How To Improve Your Kitchen Skills With These Cooking Essentials

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With fresh New Year's Resolutions in mind and renewed energy for making healthy habits stick, many of us are hoping to clean up our diets. It turns out, healthy eating begins in the kitchen.

"It's not uncommon for people to be afraid to cook," says Sayde Beeler, MSW, RDN, a registered dietitian at Henry Ford Health System. "But preparing healthy food doesn't have to be difficult."

Essential Kitchen Tools

Preparing meals can be overwhelming, particularly if you're trying to feed an entire family. "People often want to eat healthier, but they also want to cut down on prep time," Beeler says.

The good news: There are a variety of tools on the market that can help you create a healthy and delicious meal in minutes.

Basic Kitchen Appliances

If you want to create healthy meals, you'll need certain tools — things like cooking utensils, pots and pans, bowls in a variety of sizes, a colander, and a few basic kitchen appliances. Top priorities include:

  • An oven: This one is kind of a given. A basic oven typically includes a stovetop. When you have both, you can sauté, broil and bake with one appliance.
  • A microwave: From breakfast through dessert, you can create entire meals with a mug and a microwave oven. Try this: Crack an egg into a mug, sprinkle some cheese on top and nuke it for about a minute. Sandwich it between two slices of rye, place it on a plate with an orange on the side, and voila, breakfast is served.
  • A toaster oven: While a standard toaster is nice for toast, today's toaster ovens are surprisingly versatile. You can heat up pizza, broil chicken and even warm up a quiche. It makes it easy to heat up leftovers evenly, meaning you can reduce your food waste

Extra Kitchen Appliances

There are a slew of kitchen gadgets that can help make healthy cooking a snap. These are by no means necessary, Beeler says. But if you get a holiday bonus or a gift card, they may be worth investigating.

  • A slow cooker (crockpot): Few things are more gratifying than throwing a bunch of ingredients in a pot, walking away and returning several hours later to a delicious dish that's ready to eat. "Crockpots minimize prep time, making it easy to get dinner on the table fast," Beeler says.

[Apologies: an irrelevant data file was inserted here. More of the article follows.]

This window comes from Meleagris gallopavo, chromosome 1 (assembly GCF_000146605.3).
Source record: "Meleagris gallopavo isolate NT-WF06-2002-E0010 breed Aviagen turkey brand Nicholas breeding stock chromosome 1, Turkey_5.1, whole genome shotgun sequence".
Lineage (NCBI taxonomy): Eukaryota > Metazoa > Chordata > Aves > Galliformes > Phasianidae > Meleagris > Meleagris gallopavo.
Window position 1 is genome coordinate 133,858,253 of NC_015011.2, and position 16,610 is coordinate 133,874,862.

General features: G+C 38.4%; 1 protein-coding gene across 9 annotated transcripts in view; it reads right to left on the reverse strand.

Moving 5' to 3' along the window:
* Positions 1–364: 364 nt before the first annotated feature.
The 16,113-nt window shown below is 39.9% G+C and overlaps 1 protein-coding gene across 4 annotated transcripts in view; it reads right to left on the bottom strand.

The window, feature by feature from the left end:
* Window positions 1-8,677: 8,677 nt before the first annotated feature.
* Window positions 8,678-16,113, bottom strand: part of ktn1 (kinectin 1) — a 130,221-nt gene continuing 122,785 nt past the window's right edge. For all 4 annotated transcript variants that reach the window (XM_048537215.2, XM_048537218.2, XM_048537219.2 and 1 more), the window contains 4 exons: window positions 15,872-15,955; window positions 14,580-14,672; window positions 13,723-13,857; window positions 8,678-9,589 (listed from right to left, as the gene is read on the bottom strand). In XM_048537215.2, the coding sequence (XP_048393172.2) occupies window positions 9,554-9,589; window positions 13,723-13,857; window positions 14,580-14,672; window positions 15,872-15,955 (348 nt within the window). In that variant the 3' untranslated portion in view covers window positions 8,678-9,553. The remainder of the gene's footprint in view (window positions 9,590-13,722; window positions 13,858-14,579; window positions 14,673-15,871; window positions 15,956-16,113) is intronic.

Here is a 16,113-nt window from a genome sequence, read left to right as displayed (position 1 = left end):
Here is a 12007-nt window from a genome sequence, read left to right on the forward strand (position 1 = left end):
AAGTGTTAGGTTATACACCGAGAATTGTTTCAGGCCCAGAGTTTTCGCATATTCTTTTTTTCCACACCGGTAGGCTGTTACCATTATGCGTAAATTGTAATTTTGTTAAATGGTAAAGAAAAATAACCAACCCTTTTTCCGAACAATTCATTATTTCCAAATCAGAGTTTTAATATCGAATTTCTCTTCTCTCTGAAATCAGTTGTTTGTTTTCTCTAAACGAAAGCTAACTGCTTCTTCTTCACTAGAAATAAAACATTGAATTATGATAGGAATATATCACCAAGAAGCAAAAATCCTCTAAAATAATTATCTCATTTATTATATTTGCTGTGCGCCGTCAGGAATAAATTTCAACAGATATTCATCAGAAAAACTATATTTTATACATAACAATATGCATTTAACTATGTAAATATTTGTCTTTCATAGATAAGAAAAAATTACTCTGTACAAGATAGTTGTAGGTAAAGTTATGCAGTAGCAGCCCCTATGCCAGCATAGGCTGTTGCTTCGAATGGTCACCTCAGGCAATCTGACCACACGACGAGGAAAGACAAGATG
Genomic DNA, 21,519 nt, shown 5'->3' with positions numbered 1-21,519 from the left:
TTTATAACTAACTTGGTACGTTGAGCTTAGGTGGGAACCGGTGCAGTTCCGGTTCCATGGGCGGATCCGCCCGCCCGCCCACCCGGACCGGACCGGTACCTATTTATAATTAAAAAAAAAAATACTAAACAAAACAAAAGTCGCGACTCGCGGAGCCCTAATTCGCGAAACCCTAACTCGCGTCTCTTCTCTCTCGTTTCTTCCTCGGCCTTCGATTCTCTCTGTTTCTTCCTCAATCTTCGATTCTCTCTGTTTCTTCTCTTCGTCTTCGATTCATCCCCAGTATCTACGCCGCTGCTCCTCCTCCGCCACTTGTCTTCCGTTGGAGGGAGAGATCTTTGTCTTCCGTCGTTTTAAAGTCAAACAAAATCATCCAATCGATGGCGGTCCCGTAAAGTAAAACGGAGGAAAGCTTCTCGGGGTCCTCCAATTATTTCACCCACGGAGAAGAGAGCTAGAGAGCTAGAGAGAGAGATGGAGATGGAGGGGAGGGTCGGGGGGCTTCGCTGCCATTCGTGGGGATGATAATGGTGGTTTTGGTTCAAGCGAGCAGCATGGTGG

• An air fryer: These handy appliances are designed to keep foods tender and moist with minimal prep and cooking time. They use hot air instead of oil to mimic the taste and texture of fried foods.
  • An Instant Pot: The Instant Pot (or similar types of multi-cooker) can act as a stand-in for other countertop appliances. It functions as a slow cooker, pressure cooker, steamer and yogurt maker all rolled into one.

Kitchen Tool Savvy

Cooking isn't intuitive for everyone. But if you can develop some confidence, you might surprise yourself.

Still intimidated? Get back to basics. You can make delicious meals by just steaming, boiling, broiling, baking and microwaving foods. You can even stick with one cooking method until you gain some confidence.

"There are so many resources right at your fingertips, from recipe sites to YouTube videos," Beeler says. "The key is to get in the kitchen and do some hands-on cooking. You can even just search for a term like 'easy recipes.' Everyone has to start somewhere."

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For recipe ideas and quick-cooking solutions, check out Henry Ford's EatWell blog.

To find a doctor, therapist or nutritionist at Henry Ford, visit henryford.com or call 1-800-HENRYFORD (436-7936).

Sayde Beeler, MSW, RDN, specializes in nutrition counseling and health coaching for the Henry Ford Center for Health Promotion and Disease Prevention.

Categories: EatWell